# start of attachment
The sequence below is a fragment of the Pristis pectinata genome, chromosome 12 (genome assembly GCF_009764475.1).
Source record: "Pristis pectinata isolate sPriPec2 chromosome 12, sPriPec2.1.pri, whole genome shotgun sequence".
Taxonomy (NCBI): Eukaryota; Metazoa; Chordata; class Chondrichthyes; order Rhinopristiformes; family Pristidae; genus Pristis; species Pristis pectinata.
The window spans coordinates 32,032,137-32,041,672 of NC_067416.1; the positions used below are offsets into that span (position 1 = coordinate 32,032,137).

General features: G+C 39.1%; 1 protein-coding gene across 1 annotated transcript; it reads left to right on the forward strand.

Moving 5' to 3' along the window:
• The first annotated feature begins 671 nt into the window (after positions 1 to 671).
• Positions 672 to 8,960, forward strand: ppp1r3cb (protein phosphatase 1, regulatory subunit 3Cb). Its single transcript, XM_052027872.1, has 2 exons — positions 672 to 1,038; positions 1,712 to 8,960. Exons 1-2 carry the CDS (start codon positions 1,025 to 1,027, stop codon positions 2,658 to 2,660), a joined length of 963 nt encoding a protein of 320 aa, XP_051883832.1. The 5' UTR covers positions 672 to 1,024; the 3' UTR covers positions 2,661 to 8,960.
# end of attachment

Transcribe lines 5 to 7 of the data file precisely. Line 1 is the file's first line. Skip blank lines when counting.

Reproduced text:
General features: G+C 39.1%; 1 protein-coding gene across 1 annotated transcript; it reads left to right on the forward strand.

Moving 5' to 3' along the window:
• The first annotated feature begins 671 nt into the window (after positions 1 to 671).